The Inter-American Development Bank (IDB) and the World Bank have the same mission: to promote development. The two financial organizations overlap in Latin America and the Caribbean, where the IDB has its scope of action. Despite their common goals, they carry a tradition in which they have frequently acted as competitors and with suspicion of each other. The two new presidents, Ilan Goldfajn, of the IDB, and Ajay Banga, of the World Bank, have decided to join forces in the region.
Goldfajn and Banga signed a memorandum of understanding this Thursday at the IDB headquarters in Washington. The alliance is initially for four years and extends to three areas: the protection of the Amazon, strengthening the Caribbean’s capacity to confront natural disasters and reducing the digital divide throughout Latin America and the Caribbean, with special focus on education.
Beyond the signing of the agreement, Banga and Goldfajn have shown great personal complicity in a previous discussion. They consider themselves friends, they know each other from the private sector and also from when Banga was in the financial sector and Goldfajn was the governor of Brazil’s central bank. Both have assumed their position in the last year and in both cases they arrive with the mandate to work in a different way.
Even before this memorandum they have begun to work together. Last June, both visited Peru and Jamaica, where they met with Peruvian President Dina Boluarte and Jamaican Prime Minister Andrew Holness. “It was a historic trip. The first time that the two presidents traveled together to the region,” said Goldfajn.
Somewhere during that trip, while the president of the IDB was having coffee and the president of the World Bank was having a glass of wine, as they have joked, they began to talk about the need to collaborate more closely. And in those conversations on the trip, they thought that the best way to put those good wishes into practice was to choose some topics that were important for both organizations and thus, a few months later, the alliance signed in Washington this Thursday has crystallized.
A Rubik’s cube
Goldfajn and Banga have alluded to the magnitude of the challenges ahead. “It’s like a geometric progression. You can’t win alone. You have to join forces, and join forces not only between multilateral banks, or with governments, but really with civil society, philanthropy and the private sector,” said Banga, who pointed out that both the problems and the possibilities of Cooperation are intertwined as in “a complex Rubik’s cube.”
“Multilateral bank reform is an opportunity to increase development impact,” said Goldfajn. “We have to focus on implementation. There are too many conferences, too many seminars,” said Goldfajn, who has called for a cultural change and has called to move from words to actions and also to give less importance to the money mobilized and more to the impact generated.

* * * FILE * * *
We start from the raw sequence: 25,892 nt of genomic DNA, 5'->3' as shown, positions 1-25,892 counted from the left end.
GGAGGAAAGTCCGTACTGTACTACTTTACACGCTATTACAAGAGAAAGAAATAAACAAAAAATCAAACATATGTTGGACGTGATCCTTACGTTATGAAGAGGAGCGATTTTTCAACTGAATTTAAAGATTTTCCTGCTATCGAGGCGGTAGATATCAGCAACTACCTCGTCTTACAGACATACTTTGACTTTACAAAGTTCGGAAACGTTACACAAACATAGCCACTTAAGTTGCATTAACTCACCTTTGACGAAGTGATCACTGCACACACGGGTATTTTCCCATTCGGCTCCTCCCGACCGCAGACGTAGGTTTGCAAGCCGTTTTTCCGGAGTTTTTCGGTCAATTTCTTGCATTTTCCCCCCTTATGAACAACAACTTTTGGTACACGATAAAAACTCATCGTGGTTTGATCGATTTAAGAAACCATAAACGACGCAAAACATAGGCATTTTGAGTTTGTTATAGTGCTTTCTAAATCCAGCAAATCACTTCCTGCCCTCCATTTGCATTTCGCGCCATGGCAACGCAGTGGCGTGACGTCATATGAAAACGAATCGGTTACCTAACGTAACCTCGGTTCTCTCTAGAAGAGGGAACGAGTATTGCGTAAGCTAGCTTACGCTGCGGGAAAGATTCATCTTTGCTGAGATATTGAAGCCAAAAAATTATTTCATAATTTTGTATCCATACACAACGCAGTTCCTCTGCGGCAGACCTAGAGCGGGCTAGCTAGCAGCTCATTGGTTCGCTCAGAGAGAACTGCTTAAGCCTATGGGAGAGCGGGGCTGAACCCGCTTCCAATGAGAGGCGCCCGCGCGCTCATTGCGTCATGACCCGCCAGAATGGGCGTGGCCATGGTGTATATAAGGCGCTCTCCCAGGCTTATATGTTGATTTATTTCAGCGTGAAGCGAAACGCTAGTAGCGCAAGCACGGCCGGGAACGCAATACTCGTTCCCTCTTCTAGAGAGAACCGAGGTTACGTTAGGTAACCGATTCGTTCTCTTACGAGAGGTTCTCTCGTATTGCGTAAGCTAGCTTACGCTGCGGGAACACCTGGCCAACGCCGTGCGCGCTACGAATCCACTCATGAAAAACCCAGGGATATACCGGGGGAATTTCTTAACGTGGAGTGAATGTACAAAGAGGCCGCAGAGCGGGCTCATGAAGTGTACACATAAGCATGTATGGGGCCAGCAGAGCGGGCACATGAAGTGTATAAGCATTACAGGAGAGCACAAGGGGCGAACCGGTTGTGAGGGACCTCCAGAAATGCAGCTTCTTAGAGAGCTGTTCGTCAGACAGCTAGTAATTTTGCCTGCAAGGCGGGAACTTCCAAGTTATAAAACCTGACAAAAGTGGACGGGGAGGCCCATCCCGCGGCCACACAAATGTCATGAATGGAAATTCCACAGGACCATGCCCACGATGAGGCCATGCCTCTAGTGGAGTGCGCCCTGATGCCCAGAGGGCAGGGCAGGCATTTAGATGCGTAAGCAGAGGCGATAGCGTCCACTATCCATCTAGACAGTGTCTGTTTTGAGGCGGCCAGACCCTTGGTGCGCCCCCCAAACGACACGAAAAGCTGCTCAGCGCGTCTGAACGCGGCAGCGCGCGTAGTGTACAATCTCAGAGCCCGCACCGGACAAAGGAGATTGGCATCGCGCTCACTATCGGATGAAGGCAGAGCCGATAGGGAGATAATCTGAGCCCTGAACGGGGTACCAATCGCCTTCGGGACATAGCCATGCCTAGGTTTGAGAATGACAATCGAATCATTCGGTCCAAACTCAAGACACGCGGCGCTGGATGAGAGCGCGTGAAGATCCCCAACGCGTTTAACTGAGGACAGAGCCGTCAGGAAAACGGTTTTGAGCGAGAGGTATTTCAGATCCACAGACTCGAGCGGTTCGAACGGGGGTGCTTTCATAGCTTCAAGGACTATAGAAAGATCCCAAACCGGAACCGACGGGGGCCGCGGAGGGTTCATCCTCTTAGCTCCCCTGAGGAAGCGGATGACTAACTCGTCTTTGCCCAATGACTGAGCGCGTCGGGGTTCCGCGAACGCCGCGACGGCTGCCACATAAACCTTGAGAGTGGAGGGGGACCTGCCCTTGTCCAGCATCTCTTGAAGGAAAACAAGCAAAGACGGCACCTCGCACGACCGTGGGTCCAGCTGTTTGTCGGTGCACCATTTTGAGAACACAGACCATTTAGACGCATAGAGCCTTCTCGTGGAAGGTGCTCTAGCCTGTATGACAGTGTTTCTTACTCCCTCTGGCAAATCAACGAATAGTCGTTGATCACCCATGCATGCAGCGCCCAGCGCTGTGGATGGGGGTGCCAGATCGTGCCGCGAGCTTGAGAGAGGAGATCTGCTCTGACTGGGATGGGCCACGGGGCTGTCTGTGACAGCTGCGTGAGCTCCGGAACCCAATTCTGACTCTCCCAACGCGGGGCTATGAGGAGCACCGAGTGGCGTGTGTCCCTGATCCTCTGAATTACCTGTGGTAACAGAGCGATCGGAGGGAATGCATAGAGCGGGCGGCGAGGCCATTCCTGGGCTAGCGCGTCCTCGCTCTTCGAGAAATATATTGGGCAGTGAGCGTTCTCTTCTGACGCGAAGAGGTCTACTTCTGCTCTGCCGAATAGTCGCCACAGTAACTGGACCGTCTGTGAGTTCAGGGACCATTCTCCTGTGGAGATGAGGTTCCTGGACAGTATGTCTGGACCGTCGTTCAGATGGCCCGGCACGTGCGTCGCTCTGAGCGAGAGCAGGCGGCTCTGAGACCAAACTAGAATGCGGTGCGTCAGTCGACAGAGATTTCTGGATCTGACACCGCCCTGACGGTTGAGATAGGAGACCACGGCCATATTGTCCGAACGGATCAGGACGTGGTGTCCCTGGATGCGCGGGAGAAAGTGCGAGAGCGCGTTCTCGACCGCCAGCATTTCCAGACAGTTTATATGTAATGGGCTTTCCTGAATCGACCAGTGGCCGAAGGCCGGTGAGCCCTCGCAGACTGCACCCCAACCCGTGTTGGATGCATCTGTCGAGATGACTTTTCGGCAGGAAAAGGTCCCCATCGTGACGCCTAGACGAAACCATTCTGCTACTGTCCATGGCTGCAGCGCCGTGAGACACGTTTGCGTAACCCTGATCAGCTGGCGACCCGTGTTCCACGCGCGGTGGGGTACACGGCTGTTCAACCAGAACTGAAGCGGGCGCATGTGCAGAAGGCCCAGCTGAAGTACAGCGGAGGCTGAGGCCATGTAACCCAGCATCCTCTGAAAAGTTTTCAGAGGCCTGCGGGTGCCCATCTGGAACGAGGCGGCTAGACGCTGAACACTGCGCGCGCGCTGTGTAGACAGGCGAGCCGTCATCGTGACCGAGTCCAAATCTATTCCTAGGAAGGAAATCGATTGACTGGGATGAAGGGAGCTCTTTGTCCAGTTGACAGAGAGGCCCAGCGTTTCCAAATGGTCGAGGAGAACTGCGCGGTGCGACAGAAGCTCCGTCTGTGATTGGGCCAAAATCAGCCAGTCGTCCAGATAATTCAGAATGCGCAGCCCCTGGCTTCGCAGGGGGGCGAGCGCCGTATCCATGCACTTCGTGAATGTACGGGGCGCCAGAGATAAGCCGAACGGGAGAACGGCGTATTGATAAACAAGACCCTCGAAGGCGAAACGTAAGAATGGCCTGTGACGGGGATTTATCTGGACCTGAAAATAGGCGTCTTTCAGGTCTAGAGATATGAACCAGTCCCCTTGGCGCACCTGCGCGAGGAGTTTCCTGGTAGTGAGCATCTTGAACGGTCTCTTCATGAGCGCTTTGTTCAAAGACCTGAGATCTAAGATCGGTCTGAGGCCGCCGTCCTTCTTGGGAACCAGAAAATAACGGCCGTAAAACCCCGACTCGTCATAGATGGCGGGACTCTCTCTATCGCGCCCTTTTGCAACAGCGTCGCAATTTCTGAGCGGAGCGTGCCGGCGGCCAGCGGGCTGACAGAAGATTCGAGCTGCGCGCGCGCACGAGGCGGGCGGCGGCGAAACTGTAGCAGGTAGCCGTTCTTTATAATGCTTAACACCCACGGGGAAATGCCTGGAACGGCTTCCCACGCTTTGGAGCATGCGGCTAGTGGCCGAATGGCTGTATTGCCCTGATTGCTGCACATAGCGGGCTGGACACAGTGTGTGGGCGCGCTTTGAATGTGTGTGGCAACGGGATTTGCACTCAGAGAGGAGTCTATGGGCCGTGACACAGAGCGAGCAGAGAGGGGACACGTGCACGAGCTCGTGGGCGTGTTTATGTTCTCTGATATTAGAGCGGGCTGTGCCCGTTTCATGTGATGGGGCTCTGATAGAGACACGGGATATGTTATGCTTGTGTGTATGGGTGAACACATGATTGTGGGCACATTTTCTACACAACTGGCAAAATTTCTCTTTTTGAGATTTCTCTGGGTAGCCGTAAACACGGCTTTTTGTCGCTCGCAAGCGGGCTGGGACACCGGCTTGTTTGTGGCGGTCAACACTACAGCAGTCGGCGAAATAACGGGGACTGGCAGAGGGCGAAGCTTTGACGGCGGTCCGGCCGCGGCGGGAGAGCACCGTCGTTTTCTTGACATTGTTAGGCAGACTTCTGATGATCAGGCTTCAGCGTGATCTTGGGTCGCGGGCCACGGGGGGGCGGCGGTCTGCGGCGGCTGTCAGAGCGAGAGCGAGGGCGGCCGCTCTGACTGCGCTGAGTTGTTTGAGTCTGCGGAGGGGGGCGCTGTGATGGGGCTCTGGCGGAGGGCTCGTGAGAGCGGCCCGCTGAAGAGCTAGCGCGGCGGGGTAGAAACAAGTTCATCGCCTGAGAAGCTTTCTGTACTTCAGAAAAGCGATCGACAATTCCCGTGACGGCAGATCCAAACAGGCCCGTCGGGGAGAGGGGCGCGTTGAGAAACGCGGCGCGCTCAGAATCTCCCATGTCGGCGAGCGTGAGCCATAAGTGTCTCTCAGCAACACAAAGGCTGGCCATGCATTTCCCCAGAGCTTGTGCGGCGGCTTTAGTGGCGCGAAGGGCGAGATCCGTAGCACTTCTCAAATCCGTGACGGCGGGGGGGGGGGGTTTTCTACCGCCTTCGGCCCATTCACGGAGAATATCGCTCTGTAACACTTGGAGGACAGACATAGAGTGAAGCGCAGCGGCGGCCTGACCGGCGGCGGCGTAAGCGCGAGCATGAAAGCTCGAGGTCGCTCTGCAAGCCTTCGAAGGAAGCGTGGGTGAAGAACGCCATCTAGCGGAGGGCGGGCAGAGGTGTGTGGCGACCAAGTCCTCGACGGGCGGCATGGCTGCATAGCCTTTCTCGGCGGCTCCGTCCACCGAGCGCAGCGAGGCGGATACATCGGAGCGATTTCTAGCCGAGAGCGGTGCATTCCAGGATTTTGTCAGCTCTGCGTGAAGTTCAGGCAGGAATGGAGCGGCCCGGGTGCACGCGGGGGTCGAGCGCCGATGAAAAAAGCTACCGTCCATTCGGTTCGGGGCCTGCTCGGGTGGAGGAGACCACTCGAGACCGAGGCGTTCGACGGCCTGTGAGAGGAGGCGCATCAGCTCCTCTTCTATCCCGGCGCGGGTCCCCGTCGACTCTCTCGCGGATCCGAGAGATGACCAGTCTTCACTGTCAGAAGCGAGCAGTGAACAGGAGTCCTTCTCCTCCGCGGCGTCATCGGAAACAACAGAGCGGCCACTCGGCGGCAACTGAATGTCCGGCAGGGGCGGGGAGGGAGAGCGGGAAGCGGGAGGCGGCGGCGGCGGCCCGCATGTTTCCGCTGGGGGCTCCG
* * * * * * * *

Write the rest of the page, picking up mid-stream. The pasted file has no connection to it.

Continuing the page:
Under the agreements signed, in the Amazon, the organizations will combine their expertise to support countries in their transition towards zero net deforestation, contribute to people obtaining better livelihoods and at the same time preserve the ecosystem, including instruments innovative financiers.
In the Caribbean, the agreement will result in greater support for countries to manage disasters and climate crises and develop financial protection mechanisms for when catastrophes occur.
The organizations have also committed to working together to promote digital development in the region. The action plan proposes that through this collaboration digital infrastructure and connectivity can be effectively expanded to help accelerate socioeconomic development. Through the “Connected Schools for All” initiative, the World Bank and IDB will develop plans to close the digital divide in education, ensuring that young people have the skills necessary for the economy of the future. An innovative pilot program will bring connectivity to underserved areas of the region, helping more people gain access to the Internet opening new opportunities.
Aside from the agreement for the IDB and the World Bank to coordinate with each other, IDB Invest, the private sector arm of the IDB Group, and MIGA, the political risk insurance arm of the World Bank, have agreed to collaborate to mitigate political risk in the region. The two agencies will work together with the World Bank’s International Finance Corporation (IFC) to attract more private sector investment to the region.
Follow all the information about Economy and Business on Facebook and Twitteror in our weekly newsletter
The Five Day Agenda
The most important economic appointments of the day, with the keys and the context to understand their scope.
RECEIVE IT IN YOUR MAIL
#IDB #World #Bank #join #forces #promote #development #Latin #America